five + two =

Give ’em A Whole Chicken Leg

Thursday, February 23rd, 2012 5:10 pm | By Stephanie Woo

The other day, B, M, hubby and I went to Le Pain Quotidien, a great organic restaurant in NYC, for lunch. We watched the Mom and Dad next to us feed their 2 1/2 year old baby mush out of a jar and plastic bag, while our 13 month olds ate quiche lorraine and croissant.

I would have been that mom if my own mother hadn’t set me straight three months ago. At ten months, they were still eating mushy foods, most of it went through the food processor before ending up on their plate.

“You should give them an entire apple, a whole chicken leg, whole dumplings. Give them big pieces of food, don’t cut it up, let them bite into it!” were my mom’s instructions. So starting at 11 months, that’s what I did. Here’s what the result looks like:

It takes a different level of willpower and “teeth-power” to eat a whole apple

Brooke sat on the sofa and worked on that apple for half an hour – that is a lot of apple for a 13 month old!

Long udon noodles are delicious and so much fun to eat

Chicken and corn dumplings – gimme two of those for dinner!

Chicken wings – delicious!

Biting into a whole apple or sinking your teeth into chicken wings gives food an entirely different feel than tiny chopped-up pieces. Give your child a different experience – one that is true to how we adults experience food. Children want to learn what the real world is like, give them a taste! If you have a picky eater, try giving them big pieces of food that they can eat by themselves. Kids always like something better when they can do it by themselves!

Reader Comments (5)

  1. The title cracked me up. My little girl, now 16 months, somehow weaned herself off mushy foods when she was 9 months. She refused to eat anything puréed or mashed and would try to grab food off our plates. We ended up getting one of those ikea art aprons for kids and let her go to town during meal times. Noodles are her fav too! I think it'd be hilarious to watch her eat a chicken wing .. But we see solid pieces of noodles or spinach in her poop after that. My mum/grandmother thinks that kids can't digest the food this way and that I should be feeding her brain food like fish congee but she would not take any of that. Oh well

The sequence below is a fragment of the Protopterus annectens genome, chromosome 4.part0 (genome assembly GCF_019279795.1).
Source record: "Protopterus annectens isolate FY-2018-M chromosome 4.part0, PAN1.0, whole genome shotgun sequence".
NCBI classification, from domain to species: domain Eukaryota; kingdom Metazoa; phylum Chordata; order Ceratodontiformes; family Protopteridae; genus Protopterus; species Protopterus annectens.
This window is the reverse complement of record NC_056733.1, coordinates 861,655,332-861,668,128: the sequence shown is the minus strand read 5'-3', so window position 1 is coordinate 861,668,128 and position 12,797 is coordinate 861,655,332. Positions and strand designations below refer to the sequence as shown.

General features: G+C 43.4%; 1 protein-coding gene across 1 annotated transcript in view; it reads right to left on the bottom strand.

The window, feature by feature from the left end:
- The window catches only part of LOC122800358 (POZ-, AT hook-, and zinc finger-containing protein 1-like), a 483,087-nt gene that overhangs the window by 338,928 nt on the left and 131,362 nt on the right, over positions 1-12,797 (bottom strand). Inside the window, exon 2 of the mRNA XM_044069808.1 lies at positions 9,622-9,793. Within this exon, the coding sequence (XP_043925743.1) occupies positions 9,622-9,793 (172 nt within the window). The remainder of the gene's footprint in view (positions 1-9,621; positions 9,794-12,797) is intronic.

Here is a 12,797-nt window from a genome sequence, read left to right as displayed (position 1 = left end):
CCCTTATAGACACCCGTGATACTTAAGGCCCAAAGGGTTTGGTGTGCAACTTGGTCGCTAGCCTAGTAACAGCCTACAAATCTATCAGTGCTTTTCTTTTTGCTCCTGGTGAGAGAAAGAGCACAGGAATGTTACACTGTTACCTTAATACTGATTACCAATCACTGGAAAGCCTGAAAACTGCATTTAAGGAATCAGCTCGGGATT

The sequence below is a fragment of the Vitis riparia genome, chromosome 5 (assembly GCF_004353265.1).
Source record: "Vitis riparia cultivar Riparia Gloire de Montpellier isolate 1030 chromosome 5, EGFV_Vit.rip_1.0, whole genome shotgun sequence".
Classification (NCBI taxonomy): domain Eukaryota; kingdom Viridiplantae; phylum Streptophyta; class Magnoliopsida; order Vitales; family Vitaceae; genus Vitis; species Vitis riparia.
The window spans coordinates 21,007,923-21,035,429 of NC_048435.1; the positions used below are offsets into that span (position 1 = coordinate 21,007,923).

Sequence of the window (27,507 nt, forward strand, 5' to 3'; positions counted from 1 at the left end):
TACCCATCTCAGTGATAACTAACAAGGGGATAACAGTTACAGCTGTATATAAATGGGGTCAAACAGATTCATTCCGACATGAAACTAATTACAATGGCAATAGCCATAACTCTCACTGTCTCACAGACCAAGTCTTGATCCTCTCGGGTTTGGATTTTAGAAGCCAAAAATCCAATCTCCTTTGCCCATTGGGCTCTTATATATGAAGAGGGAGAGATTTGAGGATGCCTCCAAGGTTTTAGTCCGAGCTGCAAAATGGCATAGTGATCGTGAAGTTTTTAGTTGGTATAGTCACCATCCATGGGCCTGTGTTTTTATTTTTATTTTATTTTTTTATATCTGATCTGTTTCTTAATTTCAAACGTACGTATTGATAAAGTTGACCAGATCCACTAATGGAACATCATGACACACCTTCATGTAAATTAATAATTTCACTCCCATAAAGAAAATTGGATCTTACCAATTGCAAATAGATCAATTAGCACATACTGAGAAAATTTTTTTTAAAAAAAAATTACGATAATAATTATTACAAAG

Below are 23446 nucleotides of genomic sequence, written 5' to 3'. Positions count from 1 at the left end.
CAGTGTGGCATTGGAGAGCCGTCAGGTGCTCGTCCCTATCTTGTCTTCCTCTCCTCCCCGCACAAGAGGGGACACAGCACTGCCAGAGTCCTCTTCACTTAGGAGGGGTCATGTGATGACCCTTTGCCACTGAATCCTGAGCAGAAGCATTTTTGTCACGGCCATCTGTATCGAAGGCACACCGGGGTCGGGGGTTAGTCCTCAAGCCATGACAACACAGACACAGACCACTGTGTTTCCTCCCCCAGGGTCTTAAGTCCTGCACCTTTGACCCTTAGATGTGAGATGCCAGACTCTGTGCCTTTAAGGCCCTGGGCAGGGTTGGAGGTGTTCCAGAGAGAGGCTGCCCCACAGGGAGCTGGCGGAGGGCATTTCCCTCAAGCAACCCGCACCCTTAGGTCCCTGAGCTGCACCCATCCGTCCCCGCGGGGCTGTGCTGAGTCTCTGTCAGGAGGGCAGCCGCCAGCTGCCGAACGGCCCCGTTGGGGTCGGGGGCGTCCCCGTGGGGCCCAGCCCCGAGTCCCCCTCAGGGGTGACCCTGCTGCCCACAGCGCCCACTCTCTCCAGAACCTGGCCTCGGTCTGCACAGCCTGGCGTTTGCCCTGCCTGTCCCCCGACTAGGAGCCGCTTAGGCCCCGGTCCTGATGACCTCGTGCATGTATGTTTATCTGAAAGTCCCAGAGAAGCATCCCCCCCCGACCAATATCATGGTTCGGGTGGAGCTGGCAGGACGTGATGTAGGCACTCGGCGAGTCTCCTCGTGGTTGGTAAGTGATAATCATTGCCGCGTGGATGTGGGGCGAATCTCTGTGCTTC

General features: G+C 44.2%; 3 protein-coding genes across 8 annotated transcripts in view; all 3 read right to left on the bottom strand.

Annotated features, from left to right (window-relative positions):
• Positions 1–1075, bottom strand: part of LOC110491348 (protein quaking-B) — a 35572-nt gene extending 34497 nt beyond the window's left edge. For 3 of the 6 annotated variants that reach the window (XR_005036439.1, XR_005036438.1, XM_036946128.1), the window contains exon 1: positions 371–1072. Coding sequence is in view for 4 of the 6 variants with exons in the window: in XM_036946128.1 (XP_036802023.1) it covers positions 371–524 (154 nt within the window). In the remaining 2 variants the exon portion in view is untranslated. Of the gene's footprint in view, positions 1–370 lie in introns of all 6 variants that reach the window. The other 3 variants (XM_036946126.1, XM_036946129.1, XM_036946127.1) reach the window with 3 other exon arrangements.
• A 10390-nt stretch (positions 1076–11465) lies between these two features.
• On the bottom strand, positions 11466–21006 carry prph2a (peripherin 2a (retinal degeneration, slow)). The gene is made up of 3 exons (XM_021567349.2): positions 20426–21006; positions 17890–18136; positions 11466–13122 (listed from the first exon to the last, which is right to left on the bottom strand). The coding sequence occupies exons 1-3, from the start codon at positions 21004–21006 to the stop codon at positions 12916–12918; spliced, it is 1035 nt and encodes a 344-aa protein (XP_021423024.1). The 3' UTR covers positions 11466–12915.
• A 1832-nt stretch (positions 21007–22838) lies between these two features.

Sunday, February 26th, 2012 2:05 am | Sy
  2. I totally agree with the post, but have a problem with my son Jackson. If you give him an entire graham cracker square or large piiece of bread, he will literally shove the entire thing in his mouth, same thing with multiple pieces of bread on a plate, and then proceed to choke on it. As much as I want him to learn to chew 1 piece, swallow, repeat, he won't do that, and I don't enjoy doing the heimlich maneuver. Suggestions?

    Tuesday, October 23rd, 2012 11:20 am | Blair
  3. I know exactly what choking noise you're talking about because my girls did that too and I'm going to share with you what I did. I'm not suggesting you do this, I am just sharing my experience. When that happened to my girls, I did not react immediately. Instead, I gave them an extra 10 seconds to see what would happen. For us, they were able to cough it up by themselves without a problem. And eventually, after they did it enough times, they stopped doing it. And they learned to eat more slowly. It was part of the process of learning to eat. Again, I'm not suggesting anyone to do this because it is important to watch your children very carefully, but it has been my experience that when they make that choking noise, it doesn't always mean they are actually choking (though of course it can mean that too so the parents have to observe their children and make the call), but I always gave them a little extra time to cough up what they ate if they needed it. After we passed that stage, I was able to move on to giving them bigger things to chew on.

    Thursday, October 25th, 2012 1:53 pm | Stephanie Woo
  4. Hi, just discovered your blog. My little girl just turned 1. she has been eating pieces of food like turkey, pork, chicken and cooked veggies. My concern about letting her eat a whole apple or bigger things is that she only has 4 teeth. Does it matter? I would love to give her a whole apple or a piece of bread but worried about the chocking has she also tends to put an entire piece in her mouth. What do you think?
    Thank you.

    Wednesday, December 4th, 2013 7:48 pm | Pascale
  5. I’ve been feeding my 9 month daughter chunky food too. but we see solid pieces of carrot or pea in her poop and my mom seems to think that her little stomach can’t handle bigger pieces and I should mash up the food. I keep giving her chunky or finger food anyway cuz I think it’s important to let her practice per pincher skill and she can get more nutrition from the milk if not from the food.

    Monday, June 23rd, 2014 7:03 am | an ho

Leave a Reply

Your email address will not be published. Required fields are marked *